Tina Fey (wikipedia)

As such Sarah Palin had plenty of reason to be upset when she finally responded to the tragedy with her eight minute video.  Many were wondering if Sarah Palin would respond in such a way that would elevate her above the rut of unpopularity that has plagued her ever since Tina Fey donned her persona.  Still, a mere five days after a bullet went through a Congresswoman’s brain, the former Alaska governor three quarters of her video licking her own wounds.  Less than two minutes of that eight minute video even discussed the victims and Cong. Giffords name was mentioned sparingly.  Let’s leave the unfortunate blood-libel thing for others to discuss.

As Frank Rich noted, Palin’s comments about tone and stridency not being new is correct, however, there is the problem with the megaphone of the Internet turning everything into “Armageddon.”  Where Palin went off the reservation, however was the notion that exercising a First Amendment right to criticize one’s free speech runs afoul of free speech.  Since when was it un-American to question what Sarah Palin believes when she is questioning what I believe?  That said, since when, regardless of history, is it wrong to say that violent terminology may not be serving our politics or our nation well?

Artist’s Rendering of Park51 Ctr (wikipedia)

What may be the most damning aspect of her diatribe was the least discussed.  While she vigorous defended the first amendment, she seemingly felt different where the Lower Manhattan mosque was concerned.  The First Amendment’s free speech keeps her above reproach, but Muslim’s are making a mockery of the country by building a mosque near Ground Zero—just like the other two already in close proximity.  Though its planners are well within their right to build it, is that Downtown Islamic Center in the best of taste so close to the World Trade Center?  Maybe not.  But then again, neither are crosshairs over Congressional districts egged on with “reload”.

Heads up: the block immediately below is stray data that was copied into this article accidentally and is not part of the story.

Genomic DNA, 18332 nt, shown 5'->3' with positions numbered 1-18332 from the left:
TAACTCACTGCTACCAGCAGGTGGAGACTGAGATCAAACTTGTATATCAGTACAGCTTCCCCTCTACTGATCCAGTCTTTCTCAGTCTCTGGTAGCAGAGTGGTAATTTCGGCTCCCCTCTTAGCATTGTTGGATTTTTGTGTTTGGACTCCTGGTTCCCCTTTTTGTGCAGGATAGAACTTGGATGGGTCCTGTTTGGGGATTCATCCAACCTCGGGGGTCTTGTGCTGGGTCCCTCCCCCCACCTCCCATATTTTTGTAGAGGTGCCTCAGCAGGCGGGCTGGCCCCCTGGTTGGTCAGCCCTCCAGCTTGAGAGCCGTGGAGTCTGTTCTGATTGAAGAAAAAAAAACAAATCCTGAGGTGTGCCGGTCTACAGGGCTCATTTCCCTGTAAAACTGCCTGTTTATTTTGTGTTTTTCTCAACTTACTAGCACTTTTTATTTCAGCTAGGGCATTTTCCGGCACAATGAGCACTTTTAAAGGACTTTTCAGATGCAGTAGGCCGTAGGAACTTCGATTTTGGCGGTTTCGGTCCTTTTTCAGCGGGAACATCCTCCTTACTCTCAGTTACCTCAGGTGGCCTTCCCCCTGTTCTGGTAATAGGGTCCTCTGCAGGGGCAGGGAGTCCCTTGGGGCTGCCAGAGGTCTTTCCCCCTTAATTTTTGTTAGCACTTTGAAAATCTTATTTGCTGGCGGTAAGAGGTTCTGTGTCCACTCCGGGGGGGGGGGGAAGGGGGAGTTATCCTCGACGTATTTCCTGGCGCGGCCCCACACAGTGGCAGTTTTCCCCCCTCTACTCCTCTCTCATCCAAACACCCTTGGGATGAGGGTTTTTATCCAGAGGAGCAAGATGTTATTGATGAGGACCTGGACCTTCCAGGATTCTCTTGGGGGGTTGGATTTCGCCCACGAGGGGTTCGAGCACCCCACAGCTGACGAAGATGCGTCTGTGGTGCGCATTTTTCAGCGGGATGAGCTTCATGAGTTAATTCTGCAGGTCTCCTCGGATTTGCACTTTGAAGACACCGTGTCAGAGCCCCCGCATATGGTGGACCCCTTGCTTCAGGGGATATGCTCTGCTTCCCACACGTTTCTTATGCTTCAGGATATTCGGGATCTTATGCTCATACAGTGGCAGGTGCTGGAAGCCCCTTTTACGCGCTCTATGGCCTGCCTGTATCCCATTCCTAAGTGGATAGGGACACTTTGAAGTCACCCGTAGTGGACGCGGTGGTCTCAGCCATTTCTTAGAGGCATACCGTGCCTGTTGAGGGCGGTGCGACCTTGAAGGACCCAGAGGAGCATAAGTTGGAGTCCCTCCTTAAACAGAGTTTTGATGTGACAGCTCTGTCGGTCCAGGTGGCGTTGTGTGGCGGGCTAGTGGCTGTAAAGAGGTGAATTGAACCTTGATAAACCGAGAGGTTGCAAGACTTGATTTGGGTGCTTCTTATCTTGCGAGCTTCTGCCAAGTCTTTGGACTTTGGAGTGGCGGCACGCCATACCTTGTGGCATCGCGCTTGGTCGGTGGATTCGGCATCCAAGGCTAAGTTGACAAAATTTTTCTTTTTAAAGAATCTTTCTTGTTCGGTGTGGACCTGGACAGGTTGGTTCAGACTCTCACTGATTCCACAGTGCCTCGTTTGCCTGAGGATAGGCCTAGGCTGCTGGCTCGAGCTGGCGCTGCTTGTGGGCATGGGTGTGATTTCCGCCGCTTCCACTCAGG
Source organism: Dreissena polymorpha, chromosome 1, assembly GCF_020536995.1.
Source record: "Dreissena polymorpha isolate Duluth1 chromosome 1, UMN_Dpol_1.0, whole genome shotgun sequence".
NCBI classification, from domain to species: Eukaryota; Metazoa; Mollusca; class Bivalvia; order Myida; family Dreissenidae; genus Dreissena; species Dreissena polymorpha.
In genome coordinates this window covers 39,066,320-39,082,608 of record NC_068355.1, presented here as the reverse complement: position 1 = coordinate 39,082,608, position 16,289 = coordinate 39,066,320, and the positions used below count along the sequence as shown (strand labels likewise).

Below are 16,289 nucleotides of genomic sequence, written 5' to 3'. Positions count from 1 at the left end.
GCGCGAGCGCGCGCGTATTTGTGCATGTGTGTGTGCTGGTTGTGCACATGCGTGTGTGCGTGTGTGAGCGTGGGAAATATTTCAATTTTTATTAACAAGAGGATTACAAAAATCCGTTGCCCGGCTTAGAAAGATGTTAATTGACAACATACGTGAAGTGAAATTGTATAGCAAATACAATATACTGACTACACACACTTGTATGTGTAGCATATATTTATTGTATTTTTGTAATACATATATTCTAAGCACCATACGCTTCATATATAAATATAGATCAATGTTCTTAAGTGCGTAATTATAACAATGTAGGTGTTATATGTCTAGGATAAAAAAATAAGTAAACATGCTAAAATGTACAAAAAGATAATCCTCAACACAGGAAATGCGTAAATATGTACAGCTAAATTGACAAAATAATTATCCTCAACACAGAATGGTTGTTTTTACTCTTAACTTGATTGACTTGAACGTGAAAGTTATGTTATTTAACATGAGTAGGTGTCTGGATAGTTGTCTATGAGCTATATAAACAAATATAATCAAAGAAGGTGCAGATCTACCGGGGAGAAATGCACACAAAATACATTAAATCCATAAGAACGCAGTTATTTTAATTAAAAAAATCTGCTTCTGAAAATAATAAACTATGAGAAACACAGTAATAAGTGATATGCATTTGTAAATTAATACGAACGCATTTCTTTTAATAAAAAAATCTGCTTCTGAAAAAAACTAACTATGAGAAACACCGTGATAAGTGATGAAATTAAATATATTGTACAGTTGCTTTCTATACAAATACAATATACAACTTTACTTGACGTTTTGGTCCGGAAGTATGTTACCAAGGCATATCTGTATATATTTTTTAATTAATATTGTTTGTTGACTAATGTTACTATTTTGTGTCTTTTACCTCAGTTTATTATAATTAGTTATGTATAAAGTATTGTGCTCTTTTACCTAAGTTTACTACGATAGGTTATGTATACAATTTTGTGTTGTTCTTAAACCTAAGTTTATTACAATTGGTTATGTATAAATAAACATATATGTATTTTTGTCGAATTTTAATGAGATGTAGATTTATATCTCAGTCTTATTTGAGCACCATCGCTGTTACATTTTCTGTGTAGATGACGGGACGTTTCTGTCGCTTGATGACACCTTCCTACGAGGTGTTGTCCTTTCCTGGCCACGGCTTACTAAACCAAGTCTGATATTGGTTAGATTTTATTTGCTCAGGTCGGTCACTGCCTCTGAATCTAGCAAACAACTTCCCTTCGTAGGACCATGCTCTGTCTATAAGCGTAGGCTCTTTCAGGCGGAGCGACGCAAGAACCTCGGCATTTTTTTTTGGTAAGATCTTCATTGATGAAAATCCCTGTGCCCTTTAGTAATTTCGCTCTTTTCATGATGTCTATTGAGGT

Comments on blogs and articles about Palin’s speech grumbled that liberals would not have liked what Palin had said regardless.  That may be true, but the complaint would have been different and very probably groundless had she written a different speech.  Allow me to illuminate one reason why I think many liberals dislike Palin.

In Palin’s world, life is just too simple that is as opposed to complex.  All of life’s answers, both political and otherwise, are just staring us in the face or at the very least in Palin’s.  All we need to do is see what Sarah sees.  Complex solutions only add to the problem.  They just are not the decisive touch we need.  Whether it is simply cut taxes or fire bureaucrats or something equally basic.  In my short life, I have learned that none of life’s problems can be so easily reduced to such easy solutions, whether it is dealing with the a friend‘s betrayal, losing a family member or taking on more debt to finish school.